Electromagnetic Interaction – Electromagnetic Force

Electromagnetic Interaction – Electromagnetic Force

weak and electromagnetic interactionThe electromagnetic force is the force responsible for all electromagnetic processes. It acts between electrically charged particles. It is infinite-ranged force, much stronger than gravitational force, obeys the inverse square law, but neither electricity nor magnetism adds up in the way that gravitational force does. Since there are positive and negative charges (poles), these charges tend to cancel each other out. Electromagnetism includes the electrostatic force acting between charged particles at rest, and the combined effect of electric and magnetic forces acting between charged particles moving relative to each other.

The photon, the quantum of electromagnetic radiation, is an elementary particle, which is the force carrier of the electromagnetic force. Photons are gauge bosons having no electric charge or rest mass and one unit of spin. Common to all photons is the speed of light, the universal constant of physics. In empty space, the photon moves at c (the speed of light – 299 792 458 metres per second).

Forces between static electrically charged particles are governed by the Coulomb’s law. Coulomb’s Law can be used to calculate the force between charged particles (e.g. two protons). The electrostatic force is directly proportional to the electrical charges of the two particles and inversely proportional to the square of the distance between the particles. Coulomb’s Law is stated as the following equation.

Both, the Coulomb’s law and the magnetic force, are summarized in the Lorentz force law. Fundamentally, both magnetic and electric forces are manifestations of an exchange force involving the exchange of photons.

The electromagnetic force plays a major role in determining the internal properties of most objects encountered in daily life. The chemical properties of atoms and molecules are determined by the number of protons, in fact, by number and arrangement of electrons. The configuration of these electrons follows from the principles of quantum mechanics. The number of electrons in each element’s electron shells, particularly the outermost valence shell, is the primary factor in determining its chemical bonding behavior. In the periodic table, the elements are listed in order of increasing atomic number Z. In fact, the forces of electric attraction and repulsion of electric charges are so dominant over the other three fundamental forces that they can be considered to be negligible as determiners of atomic and molecular structure.

Although electromagnetic force is considered one of the four fundamental forces, at high energy the weak force and electromagnetic force are unified as a single electroweak force. The unification energy is on the order of 100 GeV.  At low energies electromagnetic and weak interaction appear to be very different. Electroweak theory is very important for modern cosmology. In the history of the universe, during the quark epoch (shortly after the Big Bang) the unified force broke into the two separate forces as the universe cooled.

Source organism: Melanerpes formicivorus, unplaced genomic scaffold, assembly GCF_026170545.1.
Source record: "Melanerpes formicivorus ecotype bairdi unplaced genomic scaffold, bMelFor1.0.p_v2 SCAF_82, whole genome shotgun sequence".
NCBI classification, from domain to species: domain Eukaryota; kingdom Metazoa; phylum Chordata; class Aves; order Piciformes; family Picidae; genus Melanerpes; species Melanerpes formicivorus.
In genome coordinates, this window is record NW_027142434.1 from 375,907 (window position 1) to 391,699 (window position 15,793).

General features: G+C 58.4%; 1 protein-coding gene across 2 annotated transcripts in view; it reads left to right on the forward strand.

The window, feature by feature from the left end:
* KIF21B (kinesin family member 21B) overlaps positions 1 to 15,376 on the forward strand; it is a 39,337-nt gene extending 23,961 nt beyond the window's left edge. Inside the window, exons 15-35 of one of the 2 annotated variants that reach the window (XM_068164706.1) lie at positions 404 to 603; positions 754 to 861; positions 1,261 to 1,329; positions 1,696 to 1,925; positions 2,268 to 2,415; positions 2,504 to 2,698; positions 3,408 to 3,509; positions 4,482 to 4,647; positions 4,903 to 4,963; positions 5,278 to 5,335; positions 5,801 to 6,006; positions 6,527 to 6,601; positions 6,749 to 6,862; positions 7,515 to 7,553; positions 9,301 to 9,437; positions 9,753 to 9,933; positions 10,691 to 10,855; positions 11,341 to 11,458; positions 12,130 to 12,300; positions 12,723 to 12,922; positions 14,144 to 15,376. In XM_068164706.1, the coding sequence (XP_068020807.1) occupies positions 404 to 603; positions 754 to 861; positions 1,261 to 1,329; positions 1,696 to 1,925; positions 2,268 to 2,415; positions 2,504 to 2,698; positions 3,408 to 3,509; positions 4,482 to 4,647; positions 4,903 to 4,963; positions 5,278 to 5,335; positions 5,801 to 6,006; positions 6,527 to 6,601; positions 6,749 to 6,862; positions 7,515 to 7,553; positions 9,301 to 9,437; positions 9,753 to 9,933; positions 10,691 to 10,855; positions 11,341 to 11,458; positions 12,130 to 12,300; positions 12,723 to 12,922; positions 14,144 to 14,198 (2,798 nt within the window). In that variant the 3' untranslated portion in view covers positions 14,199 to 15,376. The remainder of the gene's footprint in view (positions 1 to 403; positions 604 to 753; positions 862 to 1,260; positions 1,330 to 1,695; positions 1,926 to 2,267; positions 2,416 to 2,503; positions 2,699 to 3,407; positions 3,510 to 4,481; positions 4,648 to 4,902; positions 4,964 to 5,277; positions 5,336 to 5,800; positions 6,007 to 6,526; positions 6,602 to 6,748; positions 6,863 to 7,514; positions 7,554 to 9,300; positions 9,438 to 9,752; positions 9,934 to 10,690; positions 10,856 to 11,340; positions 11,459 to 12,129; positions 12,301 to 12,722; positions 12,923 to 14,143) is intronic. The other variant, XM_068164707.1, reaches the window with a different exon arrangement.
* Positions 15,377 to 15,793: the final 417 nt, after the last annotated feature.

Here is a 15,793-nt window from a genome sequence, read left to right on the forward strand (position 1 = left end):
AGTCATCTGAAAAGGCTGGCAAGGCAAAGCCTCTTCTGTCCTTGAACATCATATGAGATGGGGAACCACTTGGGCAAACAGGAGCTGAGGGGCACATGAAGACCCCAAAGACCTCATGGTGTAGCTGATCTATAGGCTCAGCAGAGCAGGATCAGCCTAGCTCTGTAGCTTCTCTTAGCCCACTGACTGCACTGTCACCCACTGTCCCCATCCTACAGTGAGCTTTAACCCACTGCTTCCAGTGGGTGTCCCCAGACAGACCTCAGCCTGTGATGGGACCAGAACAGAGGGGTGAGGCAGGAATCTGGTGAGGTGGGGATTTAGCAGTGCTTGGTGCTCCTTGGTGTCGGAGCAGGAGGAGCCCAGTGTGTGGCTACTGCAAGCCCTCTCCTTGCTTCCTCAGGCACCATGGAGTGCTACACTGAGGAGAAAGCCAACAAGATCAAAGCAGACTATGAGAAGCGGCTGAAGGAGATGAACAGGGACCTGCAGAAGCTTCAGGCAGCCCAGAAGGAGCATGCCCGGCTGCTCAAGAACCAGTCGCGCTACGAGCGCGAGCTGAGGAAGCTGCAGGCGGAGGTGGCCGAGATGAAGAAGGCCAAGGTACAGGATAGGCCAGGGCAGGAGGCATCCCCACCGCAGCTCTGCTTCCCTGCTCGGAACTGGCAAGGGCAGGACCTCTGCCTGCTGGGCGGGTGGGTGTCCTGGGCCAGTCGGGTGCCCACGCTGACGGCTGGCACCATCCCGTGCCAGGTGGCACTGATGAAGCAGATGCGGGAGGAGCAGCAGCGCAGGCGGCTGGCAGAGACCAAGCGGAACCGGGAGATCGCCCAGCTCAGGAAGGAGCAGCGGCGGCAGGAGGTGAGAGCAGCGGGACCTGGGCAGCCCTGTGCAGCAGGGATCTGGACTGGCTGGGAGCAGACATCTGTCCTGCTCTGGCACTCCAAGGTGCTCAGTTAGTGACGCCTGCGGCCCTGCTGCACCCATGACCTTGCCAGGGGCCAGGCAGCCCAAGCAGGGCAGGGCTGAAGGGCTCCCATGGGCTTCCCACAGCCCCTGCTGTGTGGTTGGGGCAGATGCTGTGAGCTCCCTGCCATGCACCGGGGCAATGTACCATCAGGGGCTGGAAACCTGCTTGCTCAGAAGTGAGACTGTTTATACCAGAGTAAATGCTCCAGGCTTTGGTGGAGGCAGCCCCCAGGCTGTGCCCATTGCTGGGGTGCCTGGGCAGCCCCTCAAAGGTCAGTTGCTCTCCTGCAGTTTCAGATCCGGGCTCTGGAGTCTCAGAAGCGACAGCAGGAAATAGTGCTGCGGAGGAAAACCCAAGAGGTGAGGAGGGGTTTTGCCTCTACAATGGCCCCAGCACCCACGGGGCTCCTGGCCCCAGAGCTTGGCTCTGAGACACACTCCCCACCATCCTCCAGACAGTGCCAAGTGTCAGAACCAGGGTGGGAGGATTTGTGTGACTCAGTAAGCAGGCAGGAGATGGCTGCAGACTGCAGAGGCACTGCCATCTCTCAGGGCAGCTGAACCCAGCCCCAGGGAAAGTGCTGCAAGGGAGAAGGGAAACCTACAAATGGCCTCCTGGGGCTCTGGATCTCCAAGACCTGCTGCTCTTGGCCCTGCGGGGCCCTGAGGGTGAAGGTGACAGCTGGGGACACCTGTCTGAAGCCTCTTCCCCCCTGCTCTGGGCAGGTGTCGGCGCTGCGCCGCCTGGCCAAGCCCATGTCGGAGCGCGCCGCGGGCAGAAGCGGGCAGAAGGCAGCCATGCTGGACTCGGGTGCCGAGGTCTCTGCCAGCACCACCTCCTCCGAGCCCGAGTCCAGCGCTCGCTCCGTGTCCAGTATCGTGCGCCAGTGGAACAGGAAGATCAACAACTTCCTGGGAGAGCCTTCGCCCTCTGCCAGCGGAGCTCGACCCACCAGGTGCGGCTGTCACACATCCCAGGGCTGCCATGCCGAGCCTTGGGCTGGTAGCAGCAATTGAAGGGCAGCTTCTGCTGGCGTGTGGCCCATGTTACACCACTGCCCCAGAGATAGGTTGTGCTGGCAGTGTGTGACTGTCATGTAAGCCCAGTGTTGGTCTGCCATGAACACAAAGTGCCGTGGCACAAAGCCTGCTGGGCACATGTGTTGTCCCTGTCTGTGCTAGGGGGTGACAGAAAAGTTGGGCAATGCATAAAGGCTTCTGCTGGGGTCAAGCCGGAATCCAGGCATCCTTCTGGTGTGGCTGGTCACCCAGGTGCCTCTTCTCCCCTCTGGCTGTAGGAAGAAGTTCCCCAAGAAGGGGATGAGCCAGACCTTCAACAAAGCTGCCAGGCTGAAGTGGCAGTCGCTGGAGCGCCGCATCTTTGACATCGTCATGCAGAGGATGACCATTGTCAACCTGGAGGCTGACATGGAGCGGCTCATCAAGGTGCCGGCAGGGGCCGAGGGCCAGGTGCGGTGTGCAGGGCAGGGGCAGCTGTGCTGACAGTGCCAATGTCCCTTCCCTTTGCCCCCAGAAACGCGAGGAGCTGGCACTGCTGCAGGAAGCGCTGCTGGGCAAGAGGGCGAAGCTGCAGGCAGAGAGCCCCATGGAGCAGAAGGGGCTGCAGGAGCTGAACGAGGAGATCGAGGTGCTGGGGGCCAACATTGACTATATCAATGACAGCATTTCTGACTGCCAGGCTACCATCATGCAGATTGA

For contributions to the unification of the weak and electromagnetic interaction between elementary particles, Abdus Salam, Sheldon Glashow and Steven Weinberg were awarded the 1979 Nobel Prize in Physics.

Example: Electromagnetic Force

Noteworthy, in a four liters of water there is about 2.1 x 108C of total electron charge. Thus, if we place two bottles a meter apart, the electrons in one of the bottles repel those in the other bottle with a force of 4.1 x 1026N. This tremendous force is comparable with the force than the planet Earth would weigh if weighed on another Earth. Ut, as was written, there are also positive (protons) and these charges tend to cancel each other out.

References:
Nuclear and Reactor Physics:
  1. J. R. Lamarsh, Introduction to Nuclear Reactor Theory, 2nd ed., Addison-Wesley, Reading, MA (1983).
  2. J. R. Lamarsh, A. J. Baratta, Introduction to Nuclear Engineering, 3d ed., Prentice-Hall, 2001, ISBN: 0-201-82498-1.
  3. W. M. Stacey, Nuclear Reactor Physics, John Wiley & Sons, 2001, ISBN: 0- 471-39127-1.
  4. Glasstone, Sesonske. Nuclear Reactor Engineering: Reactor Systems Engineering, Springer; 4th edition, 1994, ISBN: 978-0412985317
  5. W.S.C. Williams. Nuclear and Particle Physics. Clarendon Press; 1 edition, 1991, ISBN: 978-0198520467
  6. G.R.Keepin. Physics of Nuclear Kinetics. Addison-Wesley Pub. Co; 1st edition, 1965
  7. Robert Reed Burn, Introduction to Nuclear Reactor Operation, 1988.
  8. U.S. Department of Energy, Nuclear Physics and Reactor Theory. DOE Fundamentals Handbook, Volume 1 and 2. January 1993.
  9. Paul Reuss, Neutron Physics. EDP Sciences, 2008. ISBN: 978-2759800414.

Advanced Reactor Physics:

  1. K. O. Ott, W. A. Bezella, Introductory Nuclear Reactor Statics, American Nuclear Society, Revised edition (1989), 1989, ISBN: 0-894-48033-2.
  2. K. O. Ott, R. J. Neuhold, Introductory Nuclear Reactor Dynamics, American Nuclear Society, 1985, ISBN: 0-894-48029-4.
  3. D. L. Hetrick, Dynamics of Nuclear Reactors, American Nuclear Society, 1993, ISBN: 0-894-48453-2. 
  4. E. E. Lewis, W. F. Miller, Computational Methods of Neutron Transport, American Nuclear Society, 1993, ISBN: 0-894-48452-4.

See above:

Fundamental Interactions